Interventions to combat gender-related barriers to health access

Health programmes should integrate actions to remove gender-related barriers to health.

Key legal, policy, and sociocultural entry points

Interventions to address gender inequality, harmful gender norms and gender-based violence are critical enablers for access to health care. Recommended interventions include review and reform of laws and policies as well as activities to strengthen access to justice and law enforcement.

A critical first step to building gender responsive and transformative interventions for health is conducting robust, participatory gender assessments to understand the unique cultural and structural factors in a given operating context. See the ‘Gender assessments’ page for more information.

Examples of interventions, to be informed by gender assessments and local priorities, may include:

  • Awareness-raising and sensitization programmes with young people to reduce gender inequality, raise awareness about different gender identities and reduce gender-based violence;
  • Dialogue, awareness-raising and sensitization programmes with religious leaders, traditional leaders and community members on harmful practices that violate the health and development rights of women, girls and other gender identities;
  • Law review and reform to strengthen gender equality in law and to eliminate gender-based violence and discrimination;
  • Legal literacy (“Know Your Rights”) campaigns to educate women, young girls and other vulnerable and key populations of their legal rights and avenues for redress for human rights violations;
  • Legal support services to support access to redress for discrimination and human rights violations on the basis of a person’s sex, gender, sexual orientation or gender identity; and
  • Working with law enforcers to address gender-based violence, including sexual violence, in the harassment and abuse of key populations such as sex workers and transgender persons.
Case study: Legal literacy to strengthen women’s health rights

In Nepal, a toolkit to empower women to protect their rights in healthcare settings has been rolled out, covering know your rights, how to access justice if rights are violated and how to improve transparency and accountability of health care providers.

Review of Country Progress in Addressing Legal and Policy Barriers to Universal Access to HIV services in Asia and the Pacific

COVID-19 and gender-based violence

Emerging data shows that gender-based violence has increased as a result of COVID-19 lockdowns. In France, reports of domestic violence increased by 30% and in Argentina, emergency calls about domestic violence increased by 25% after lockdown in mid-March 2020. Many other countries reported increases. UNAIDS recommends 6 key measures to address the needs of women and girls during COVID-19:

  • Address the different needs of women and girls, paying attention to the most marginalized, who experience a disproportionate impact due to existing, entrenched inequalities and gendered power dynamics.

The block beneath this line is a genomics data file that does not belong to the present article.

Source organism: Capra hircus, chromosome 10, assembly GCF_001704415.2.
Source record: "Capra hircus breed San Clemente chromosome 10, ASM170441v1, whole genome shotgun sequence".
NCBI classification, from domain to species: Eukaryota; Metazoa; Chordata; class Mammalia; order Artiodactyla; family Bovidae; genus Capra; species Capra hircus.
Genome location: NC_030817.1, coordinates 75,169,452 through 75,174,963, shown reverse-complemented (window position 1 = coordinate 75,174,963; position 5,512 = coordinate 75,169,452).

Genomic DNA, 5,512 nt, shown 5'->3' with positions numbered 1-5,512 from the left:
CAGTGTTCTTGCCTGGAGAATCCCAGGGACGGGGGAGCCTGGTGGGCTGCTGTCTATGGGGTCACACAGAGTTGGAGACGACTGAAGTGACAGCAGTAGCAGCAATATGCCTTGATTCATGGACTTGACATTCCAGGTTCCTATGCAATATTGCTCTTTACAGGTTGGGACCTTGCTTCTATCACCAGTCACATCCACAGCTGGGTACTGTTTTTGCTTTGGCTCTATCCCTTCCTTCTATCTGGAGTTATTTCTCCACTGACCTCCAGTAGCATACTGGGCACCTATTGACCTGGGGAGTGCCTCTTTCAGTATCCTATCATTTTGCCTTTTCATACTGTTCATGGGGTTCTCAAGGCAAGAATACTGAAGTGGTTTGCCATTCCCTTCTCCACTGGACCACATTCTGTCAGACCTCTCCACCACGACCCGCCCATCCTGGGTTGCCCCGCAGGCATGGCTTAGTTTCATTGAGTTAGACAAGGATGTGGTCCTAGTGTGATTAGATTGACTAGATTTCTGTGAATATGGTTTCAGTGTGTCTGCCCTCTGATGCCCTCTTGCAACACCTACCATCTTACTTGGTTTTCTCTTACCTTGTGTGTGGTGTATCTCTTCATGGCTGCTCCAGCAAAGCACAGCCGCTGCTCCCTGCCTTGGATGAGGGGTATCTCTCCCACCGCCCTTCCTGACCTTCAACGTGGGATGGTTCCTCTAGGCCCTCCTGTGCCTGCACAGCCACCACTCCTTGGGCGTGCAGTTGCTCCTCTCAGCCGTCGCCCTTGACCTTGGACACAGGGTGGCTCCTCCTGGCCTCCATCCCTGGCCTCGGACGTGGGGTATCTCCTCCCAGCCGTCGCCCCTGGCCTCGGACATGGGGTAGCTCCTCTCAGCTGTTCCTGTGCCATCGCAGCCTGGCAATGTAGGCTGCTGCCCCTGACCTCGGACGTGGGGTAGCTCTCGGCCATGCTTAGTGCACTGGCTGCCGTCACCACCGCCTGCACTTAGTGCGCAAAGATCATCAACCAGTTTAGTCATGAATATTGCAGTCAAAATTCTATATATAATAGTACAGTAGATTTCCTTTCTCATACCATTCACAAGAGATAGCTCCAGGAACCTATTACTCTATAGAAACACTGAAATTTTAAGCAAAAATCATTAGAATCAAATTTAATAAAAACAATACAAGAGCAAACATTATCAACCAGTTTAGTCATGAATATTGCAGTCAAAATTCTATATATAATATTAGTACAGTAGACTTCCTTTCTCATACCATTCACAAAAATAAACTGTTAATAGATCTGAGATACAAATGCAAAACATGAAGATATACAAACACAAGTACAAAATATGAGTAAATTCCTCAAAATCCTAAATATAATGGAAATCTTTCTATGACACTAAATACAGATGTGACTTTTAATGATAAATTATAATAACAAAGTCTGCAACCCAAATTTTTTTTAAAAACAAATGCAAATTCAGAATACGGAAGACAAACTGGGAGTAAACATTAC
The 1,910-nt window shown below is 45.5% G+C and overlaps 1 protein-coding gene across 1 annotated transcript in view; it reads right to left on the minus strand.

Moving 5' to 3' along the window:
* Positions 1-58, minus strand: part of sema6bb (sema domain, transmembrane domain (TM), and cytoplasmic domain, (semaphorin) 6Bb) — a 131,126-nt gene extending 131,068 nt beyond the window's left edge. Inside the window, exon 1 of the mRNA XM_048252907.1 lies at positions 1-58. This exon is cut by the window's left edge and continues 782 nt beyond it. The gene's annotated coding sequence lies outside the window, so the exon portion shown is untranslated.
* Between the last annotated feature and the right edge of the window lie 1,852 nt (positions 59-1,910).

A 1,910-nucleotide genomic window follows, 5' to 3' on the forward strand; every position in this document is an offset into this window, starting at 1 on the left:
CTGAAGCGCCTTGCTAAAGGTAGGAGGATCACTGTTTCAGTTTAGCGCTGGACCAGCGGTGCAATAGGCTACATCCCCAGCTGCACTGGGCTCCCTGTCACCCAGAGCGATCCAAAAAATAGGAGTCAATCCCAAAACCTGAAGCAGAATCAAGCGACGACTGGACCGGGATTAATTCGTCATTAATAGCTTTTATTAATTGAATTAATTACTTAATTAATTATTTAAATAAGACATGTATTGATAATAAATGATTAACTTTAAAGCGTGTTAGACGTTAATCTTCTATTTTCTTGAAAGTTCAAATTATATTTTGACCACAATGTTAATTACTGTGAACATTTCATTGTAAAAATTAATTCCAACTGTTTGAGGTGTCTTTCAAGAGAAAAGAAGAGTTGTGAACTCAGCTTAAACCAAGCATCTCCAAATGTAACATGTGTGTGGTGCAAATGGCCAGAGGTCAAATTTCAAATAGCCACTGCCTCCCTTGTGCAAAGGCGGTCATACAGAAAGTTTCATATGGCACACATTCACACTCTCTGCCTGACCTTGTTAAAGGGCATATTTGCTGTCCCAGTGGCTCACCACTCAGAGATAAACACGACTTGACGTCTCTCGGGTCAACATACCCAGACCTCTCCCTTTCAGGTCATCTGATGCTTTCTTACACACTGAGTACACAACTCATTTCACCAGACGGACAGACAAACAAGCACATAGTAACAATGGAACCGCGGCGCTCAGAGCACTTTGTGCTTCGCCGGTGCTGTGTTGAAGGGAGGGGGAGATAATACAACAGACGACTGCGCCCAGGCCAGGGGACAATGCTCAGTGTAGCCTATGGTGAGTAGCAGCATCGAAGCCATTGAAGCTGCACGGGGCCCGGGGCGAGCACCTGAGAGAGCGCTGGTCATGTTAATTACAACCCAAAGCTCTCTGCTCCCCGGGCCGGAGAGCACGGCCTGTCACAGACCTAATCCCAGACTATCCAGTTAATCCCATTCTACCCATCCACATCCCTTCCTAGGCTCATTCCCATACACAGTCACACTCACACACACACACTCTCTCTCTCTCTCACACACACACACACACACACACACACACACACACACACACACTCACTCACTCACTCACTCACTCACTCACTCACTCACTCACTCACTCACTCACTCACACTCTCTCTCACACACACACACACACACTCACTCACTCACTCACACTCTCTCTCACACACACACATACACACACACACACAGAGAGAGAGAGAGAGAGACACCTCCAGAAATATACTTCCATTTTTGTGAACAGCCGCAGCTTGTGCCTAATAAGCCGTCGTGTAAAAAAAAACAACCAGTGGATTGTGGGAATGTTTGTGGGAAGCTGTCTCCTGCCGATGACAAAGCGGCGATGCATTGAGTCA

• Recognise and guarantee access to essential health services, including sexual and reproductive health care
  • Address increases in gender-based violence against women and girls
  • Prohibit the misuse of criminal and punitive laws e.g. through the use of COVID-19 regulations or the harsh enforcement of existing criminal laws against sex workers, lesbian and transgender women, women who use drugs
  • Prioritize adolescent girls’ and young women’s education, health and well-being, by e.g. ensuring gender-responsive approaches to remote learning, measures to keep girls in school and access to comprehensive sexuality education.
  • Value women’s work and make unpaid care work everybody’s work.

UNAIDS (2020) Six Concrete Measures to Support Women and Girls in all the Diversity in the Context of the COVID-19 Pandemic

Designing gender-responsive health programmes

There are several arguments for ensuring that health programs are gender responsive. The two key ones are a) rights-based: health programs are intrinsically mandated to contribute towards gender equality and b) for efficiency purposes: addressing gender inequalities in health risk, behavior, service uptake and care will enhance the efficiency of the program and lead to improved health impact.

A range of gender-responsive interventions have been designed and implemented across health programmes to date. While most have focused on providing services that address the gender-specific needs of women and men (e.g. for pregnant women or men who have sex with men-MSM); some have sought to factor in gender-related differences in their design (gender sensitive); and a smaller subset have sought to address and transform the causes of the inequalities (gender transformative).

Understanding different degrees of gender responsiveness

Gender unequal = perpetuates gender inequalities
Gender blind = ignores gender norms and inequalities
Gender sensitive = acknowledges but does not address gender inequalities
Gender specific = addresses specific needs of a gendered group
Gender transformative = addresses the causes of gender-based health inequalities and works to transform gender norms, roles and relations